Definition of powder

This is a fine powdery substance used to assist the sliding of the cue over the hand bridge.

24 Random Essential Billiards Terms

This can be a shot where the best option for you is to sink a ball in you opponents pocket in the game of one pocket. This can also refer to the act of offering an opponent a ball adjustment to even the playing field.
A pool cue designed for breaking. Along with sometimes having unusual weight or balance to build maximum speed for the cue ball, some break cues have stiffer shafts and special breaking cue tips to transfer energy more efficiently to the cue ball.
A British term for someone with little experience or understanding of the game, who may be skilled at potting individual balls but does not consider tactics such as position or safety; "he's a potter not a player." See also banger.
Any mechanical aid that serves to extend the length of the player's cue, normally added to the end of the butt either by clipping around the end or screwing into the base. Though extensions are used for pool, it is more common in snooker because of the significantly larger table size.
In a tournament where players get limited time to make their shots (common in televised matches), an extension is extra time granted before making a shot; players have a limited number of extensions in each frame.
Modification of the rules and/or scoring of a game to enable players of variable abilities to compete on a more even playing field. Examples of handicapping include spotting balls and giving games on the wire to an opponent. In league play, other forms of handicapping include awarding compensating points to a lesser-skilled team, or using numerical player ranking systems to adjust final scores between opponents of different skill levels.
In certain carom billiards games, any shot in which the cue ball is sucessfully caromed off an object ball to strike another object ball (with or without contacting cushions in the interim) is a considered a billiards shot.
One of the alternating turns players (or doubles teams) are allowed at the table, before a shot is played that concedes a visit to his/her opponent (e.g. "he ran out in one visit"). Usually synonymous with inning as applied to a single player/team, except in scotch doubles format.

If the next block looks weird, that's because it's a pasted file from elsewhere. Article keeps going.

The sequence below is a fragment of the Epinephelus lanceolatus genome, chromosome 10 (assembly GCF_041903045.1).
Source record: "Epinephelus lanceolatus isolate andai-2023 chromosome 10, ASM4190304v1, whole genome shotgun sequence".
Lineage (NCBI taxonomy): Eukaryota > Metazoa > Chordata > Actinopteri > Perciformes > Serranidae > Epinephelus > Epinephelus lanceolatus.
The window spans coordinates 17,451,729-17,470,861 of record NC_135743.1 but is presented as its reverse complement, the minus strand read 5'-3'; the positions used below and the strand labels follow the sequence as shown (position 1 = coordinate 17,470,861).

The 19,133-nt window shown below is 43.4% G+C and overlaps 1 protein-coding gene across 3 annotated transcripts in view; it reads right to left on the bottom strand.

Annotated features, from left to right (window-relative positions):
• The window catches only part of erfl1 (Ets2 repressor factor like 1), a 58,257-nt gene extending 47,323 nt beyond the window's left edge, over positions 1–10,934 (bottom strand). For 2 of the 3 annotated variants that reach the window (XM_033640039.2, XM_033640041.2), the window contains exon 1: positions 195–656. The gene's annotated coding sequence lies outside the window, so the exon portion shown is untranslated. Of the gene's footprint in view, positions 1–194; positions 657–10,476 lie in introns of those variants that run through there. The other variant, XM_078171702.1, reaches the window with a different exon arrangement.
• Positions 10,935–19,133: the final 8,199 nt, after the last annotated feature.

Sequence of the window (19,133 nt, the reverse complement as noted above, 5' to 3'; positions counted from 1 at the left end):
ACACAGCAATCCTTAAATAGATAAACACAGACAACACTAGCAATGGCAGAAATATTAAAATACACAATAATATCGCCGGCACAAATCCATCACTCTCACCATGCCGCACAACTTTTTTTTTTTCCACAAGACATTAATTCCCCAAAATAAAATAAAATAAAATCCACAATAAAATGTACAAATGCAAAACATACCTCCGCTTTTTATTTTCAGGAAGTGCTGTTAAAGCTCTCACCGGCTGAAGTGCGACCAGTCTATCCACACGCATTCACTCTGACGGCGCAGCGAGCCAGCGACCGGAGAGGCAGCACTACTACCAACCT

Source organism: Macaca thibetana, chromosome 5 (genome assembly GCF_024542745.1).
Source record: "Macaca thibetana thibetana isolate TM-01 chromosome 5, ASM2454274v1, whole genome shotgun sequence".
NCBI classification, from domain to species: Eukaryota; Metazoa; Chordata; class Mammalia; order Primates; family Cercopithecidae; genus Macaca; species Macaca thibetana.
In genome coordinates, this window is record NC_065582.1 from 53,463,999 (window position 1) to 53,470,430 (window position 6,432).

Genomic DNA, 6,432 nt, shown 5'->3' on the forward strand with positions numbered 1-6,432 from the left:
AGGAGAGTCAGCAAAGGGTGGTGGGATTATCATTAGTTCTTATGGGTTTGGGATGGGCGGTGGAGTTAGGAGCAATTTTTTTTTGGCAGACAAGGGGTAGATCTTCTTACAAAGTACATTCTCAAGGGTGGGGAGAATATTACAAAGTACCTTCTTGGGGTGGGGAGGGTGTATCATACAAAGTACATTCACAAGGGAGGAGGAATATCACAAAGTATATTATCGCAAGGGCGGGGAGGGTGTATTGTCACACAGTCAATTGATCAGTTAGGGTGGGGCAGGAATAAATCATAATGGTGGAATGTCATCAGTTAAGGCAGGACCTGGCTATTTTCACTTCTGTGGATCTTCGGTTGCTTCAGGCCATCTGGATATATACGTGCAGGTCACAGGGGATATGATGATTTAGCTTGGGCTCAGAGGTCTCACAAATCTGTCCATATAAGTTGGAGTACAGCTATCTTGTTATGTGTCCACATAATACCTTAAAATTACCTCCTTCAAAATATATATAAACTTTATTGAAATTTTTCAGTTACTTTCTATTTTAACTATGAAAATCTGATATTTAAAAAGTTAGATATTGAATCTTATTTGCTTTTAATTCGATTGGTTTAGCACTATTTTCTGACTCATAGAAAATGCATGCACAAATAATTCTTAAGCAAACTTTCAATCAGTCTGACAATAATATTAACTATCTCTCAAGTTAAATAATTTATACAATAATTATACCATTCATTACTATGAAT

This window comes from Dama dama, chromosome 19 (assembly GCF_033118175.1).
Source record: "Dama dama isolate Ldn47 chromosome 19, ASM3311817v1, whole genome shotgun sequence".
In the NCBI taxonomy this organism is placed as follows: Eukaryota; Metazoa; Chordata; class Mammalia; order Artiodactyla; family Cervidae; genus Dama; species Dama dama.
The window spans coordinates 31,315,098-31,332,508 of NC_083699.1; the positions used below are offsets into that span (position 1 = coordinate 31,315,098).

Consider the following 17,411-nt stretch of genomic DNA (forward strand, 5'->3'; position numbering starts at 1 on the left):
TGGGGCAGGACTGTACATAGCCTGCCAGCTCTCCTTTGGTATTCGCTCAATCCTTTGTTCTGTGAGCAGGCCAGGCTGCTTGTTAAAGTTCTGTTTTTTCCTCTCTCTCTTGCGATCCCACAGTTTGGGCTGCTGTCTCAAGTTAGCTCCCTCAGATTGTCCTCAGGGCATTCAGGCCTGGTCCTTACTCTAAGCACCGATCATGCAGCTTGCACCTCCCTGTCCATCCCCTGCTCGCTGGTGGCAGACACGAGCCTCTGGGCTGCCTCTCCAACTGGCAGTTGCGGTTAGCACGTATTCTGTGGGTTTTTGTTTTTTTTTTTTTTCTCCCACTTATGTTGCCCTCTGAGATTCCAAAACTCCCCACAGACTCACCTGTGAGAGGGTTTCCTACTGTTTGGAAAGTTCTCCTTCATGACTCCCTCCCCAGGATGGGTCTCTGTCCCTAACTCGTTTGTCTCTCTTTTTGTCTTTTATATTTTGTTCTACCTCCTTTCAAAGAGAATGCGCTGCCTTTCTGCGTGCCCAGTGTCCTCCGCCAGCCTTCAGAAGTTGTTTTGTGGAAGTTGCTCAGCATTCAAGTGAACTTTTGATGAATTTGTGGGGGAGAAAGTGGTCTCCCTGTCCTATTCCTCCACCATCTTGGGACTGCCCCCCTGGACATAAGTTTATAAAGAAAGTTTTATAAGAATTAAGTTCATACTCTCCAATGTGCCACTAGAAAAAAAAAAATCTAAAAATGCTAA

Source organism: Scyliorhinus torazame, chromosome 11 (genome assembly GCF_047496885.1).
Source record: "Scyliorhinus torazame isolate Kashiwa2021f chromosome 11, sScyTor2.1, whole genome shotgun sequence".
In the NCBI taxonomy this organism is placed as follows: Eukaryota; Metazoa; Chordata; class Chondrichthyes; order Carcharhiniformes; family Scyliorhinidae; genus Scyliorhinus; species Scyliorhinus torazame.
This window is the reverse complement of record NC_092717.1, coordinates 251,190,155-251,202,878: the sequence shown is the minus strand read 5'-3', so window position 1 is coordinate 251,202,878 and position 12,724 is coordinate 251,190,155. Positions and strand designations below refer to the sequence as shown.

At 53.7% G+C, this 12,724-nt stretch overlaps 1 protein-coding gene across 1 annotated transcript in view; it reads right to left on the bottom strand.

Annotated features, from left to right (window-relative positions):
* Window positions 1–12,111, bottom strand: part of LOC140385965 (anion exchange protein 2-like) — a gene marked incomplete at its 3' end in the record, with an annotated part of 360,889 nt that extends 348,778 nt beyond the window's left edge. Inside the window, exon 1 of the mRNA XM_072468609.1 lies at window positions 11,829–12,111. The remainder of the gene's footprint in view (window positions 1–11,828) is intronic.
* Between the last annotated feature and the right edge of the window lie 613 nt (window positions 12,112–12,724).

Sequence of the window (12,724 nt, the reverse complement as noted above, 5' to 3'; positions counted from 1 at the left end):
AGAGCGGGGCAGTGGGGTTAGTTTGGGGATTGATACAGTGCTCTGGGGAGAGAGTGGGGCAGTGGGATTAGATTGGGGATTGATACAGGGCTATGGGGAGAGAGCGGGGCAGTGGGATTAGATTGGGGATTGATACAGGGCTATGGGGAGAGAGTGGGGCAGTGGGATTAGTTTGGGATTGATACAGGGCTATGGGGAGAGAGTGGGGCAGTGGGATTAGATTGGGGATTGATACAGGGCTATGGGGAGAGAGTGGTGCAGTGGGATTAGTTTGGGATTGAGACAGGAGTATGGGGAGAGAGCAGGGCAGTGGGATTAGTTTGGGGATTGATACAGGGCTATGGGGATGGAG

On two piece cues, the area of the cue between the joint and the wrap.
Named after Chicagoan J. E. Parker, it is a 3½ × 7 inch box drawn on a balkline table from the termination of a balkline with the cushion, thus defining a restricted space in which only a set number of points may be scored before one ball must be driven from the area. Now supplanted by anchor spaces, it was developed to curtail the effectiveness of the anchor nurse, which in turn had been invented to exploit a loophole in balkline rules: so long as both object balls straddled a balkline, there was no restriction on counts, as each ball lay in a separate balk space.
Also nurse shot, nursery shot. In carom games such as straight rail, balkline and cushion caroms, where all the balls are kept near each other and a cushion, and with very soft shots, can be "nursed" down a rail on multiple successful shots that effectively replicate the same ball setup so that the nurse shot can be repeated again (and again, etc.). Excessive use of nurse shots by players skilled enough to set them up and pull them off repeatedly at will is what led to the development of the balkline carom billiards game variations, and repetitive shot limitation rules in English billiards. A clear example of why: In 1907, Tom Reece scored a record break of 499,135 consecutive points over a period of five weeks, without a miss, using the cradle cannon nurse shot.
This is a kind of cue made of four pieces of wood, the butt sleeve, the points, the handle, and the forearm, with each piece pinned, doweled, and glued together.
A soft joint-like plastic or linen base material. It lets the cue whip, putting more English on the cue ball.
This is a bank shot that goes off of the head rail and then straight to the pocket at the other end of the table.
This is the running score of a player during his inning of play. The sum of the continuously scored points, or where the player stands in the run on the table.
The placement of the balls, especially the cue ball, relative to the next planned shot. Also known as shape.
(Chiefly U.S.) Side spin (english) placed on a same side of the cue ball as the direction in which the object ball is being cut (left-hand english when cutting a ball to the left, and vice versa). In addition to affecting cue ball position, inside english can increase throw.
A pool room may refer to an establishment that is the same as a pool hall. A private residence may also have a pool room. That would be a room in a house or a recreation room in an apartment building, hotel or condominium complex that has a room that the main activity is dedicated to playing pool.
A slang term for a cue, usually used with "piece", as in "that's a nice piece of wood".
This is the act of keeping your ball location advantages the way they are, and not allowing your opponent to even things out in the game of one pocket.
A tournament format in which a player is out of the tournament after a single match loss.
The angle at which a ball approaches a rail, as measured from the perpendicular to the rail.
This is to take all the money from a player or to have lost all of your own money.
Extreme application of draw. This when the draw back of the cue ball is your first priority, and you apply extra draw to the hit of the cue ball.
The Valley National 8-Ball League Association. Founded in 1979, VENA is a non-profit organization established to promote the game of pool on coin-operated equipment. The membership is comprised of men, women and junior players, coin machine operators and manufacturers.